Costa Rica’s ministry of Women’s Affairs found that domestic violence complaints increased by as much as 690 per cent during matches, fuelled partly by alcohol consumption. The ministry teamed with sports broadcaster Teletica and the Costa Rican Football Federation to combat this trend. Teletica added a box to the on-screen scoreboard showing a real-time count of domestic violence reports called in. Athletes, celebrities and in-game announcers all drew attention to the scoreboard and the campaign to reduce that score. Calls reportedly fell by 40 per cent.
What these examples have in common is a new approach to driving value, a shift from marketing to servicing, from pushing messages out to drawing people in by making a positive difference—to individuals, communities and the planet.
How to measure good
All this adds up to something much bigger than cause marketing or sports marketing. Much bigger than Corporate Social Responsibility: this is about what we call Corporate Social Opportunity - the tremendous growth potential for organizations to build loyalty, brands and businesses by helping to solve issues important to the community.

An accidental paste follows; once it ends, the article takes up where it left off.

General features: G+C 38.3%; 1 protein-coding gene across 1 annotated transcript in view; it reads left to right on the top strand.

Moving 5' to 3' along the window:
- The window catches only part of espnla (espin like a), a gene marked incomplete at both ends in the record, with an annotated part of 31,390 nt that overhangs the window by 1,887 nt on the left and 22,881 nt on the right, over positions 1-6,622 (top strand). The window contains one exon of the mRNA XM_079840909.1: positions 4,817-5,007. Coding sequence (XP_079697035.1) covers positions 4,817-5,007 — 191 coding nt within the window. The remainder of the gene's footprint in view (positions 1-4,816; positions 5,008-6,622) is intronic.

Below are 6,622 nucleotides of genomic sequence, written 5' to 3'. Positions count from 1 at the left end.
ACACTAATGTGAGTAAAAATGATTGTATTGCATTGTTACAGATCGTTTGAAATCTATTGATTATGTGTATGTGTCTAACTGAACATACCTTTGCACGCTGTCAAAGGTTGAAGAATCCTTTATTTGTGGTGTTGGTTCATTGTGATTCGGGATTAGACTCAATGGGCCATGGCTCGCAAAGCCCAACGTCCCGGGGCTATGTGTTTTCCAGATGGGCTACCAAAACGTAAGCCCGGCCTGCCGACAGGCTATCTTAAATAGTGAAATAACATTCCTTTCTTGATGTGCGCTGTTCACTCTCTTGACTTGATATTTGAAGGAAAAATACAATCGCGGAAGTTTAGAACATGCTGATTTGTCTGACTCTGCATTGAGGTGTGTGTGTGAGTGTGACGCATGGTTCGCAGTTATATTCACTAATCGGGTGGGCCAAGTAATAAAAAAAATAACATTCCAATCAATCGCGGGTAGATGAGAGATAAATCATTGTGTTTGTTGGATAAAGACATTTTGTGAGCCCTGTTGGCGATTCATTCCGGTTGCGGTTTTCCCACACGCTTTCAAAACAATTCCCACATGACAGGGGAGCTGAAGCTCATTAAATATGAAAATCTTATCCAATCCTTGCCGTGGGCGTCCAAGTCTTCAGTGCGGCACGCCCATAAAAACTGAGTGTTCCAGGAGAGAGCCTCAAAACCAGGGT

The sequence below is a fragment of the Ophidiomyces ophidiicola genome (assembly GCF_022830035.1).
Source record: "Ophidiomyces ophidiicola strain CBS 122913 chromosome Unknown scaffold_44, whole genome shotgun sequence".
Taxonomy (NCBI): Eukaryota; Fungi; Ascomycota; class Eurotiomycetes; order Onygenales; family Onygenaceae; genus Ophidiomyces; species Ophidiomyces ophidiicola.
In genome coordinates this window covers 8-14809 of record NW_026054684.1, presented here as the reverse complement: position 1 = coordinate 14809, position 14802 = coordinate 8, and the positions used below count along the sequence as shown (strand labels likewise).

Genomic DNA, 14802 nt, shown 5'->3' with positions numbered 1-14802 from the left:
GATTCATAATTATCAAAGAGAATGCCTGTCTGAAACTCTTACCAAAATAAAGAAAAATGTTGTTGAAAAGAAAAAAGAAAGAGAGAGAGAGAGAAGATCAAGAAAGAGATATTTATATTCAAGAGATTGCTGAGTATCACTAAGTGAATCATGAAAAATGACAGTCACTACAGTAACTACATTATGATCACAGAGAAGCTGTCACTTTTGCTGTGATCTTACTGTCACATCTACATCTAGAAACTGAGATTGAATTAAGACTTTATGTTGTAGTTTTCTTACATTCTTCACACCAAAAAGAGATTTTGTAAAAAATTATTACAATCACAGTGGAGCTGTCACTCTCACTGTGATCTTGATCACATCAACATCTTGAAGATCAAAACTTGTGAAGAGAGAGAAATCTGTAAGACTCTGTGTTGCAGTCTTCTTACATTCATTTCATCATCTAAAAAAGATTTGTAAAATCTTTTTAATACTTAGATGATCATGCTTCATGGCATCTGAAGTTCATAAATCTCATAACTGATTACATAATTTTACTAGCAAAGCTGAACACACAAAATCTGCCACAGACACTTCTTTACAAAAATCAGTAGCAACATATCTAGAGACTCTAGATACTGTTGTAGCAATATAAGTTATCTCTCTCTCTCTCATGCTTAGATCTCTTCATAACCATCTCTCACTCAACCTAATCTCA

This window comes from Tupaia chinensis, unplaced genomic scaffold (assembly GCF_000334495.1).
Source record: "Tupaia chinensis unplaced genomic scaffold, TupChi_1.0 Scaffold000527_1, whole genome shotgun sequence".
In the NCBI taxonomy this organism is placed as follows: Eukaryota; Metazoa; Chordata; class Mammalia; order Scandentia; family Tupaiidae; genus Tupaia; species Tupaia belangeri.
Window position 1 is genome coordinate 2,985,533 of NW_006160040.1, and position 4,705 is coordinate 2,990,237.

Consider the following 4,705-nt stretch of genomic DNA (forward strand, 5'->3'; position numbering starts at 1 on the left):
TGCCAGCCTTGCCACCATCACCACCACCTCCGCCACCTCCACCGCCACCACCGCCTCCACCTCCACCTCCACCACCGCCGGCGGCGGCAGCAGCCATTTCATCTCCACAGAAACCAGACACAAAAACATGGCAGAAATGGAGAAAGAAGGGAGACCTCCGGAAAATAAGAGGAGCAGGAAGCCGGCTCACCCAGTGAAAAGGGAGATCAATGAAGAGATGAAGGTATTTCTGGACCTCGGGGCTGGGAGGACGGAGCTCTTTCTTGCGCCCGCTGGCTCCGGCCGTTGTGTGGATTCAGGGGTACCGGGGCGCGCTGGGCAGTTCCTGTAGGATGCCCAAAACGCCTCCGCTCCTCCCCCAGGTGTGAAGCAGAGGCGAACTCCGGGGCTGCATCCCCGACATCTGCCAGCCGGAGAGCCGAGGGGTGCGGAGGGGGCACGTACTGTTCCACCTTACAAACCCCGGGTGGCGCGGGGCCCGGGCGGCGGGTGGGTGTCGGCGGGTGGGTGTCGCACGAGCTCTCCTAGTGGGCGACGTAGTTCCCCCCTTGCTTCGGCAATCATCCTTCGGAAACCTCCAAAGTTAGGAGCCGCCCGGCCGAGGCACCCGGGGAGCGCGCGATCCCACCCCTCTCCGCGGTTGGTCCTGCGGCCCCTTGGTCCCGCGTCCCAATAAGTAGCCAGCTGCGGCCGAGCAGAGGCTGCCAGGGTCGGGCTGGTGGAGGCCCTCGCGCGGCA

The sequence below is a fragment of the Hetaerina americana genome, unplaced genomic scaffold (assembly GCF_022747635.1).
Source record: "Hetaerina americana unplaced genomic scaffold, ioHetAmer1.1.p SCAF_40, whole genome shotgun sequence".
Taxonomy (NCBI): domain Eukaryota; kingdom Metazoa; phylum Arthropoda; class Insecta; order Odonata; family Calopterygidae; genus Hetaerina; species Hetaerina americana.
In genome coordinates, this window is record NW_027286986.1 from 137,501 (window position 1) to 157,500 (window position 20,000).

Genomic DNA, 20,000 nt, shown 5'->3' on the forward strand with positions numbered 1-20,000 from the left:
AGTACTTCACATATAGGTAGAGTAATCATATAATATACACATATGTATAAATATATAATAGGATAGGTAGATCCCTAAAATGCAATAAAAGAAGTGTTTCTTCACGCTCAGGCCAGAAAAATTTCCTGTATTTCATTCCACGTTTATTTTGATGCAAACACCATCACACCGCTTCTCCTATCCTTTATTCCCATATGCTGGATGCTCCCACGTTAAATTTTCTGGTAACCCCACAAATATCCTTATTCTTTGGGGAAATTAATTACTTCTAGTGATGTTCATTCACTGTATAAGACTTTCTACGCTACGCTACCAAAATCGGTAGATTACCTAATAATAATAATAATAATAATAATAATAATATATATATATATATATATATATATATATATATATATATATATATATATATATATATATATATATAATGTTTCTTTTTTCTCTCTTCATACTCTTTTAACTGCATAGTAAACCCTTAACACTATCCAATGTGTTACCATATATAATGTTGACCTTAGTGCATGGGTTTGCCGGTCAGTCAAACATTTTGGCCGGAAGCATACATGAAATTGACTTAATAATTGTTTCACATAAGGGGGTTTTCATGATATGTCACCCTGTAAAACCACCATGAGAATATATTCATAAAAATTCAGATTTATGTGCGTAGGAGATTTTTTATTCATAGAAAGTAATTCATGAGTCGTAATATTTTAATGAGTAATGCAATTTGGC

But the opportunity is accompanied by a challenge: Social capital is a common good without common metrics.
The inability to provide a holistic view of the good being achieved has been the biggest obstacle to growing and scaling investments in this space.
Without a currency to calculate impact, it is impossible to be strategic about investments or to get credit for the good you are doing.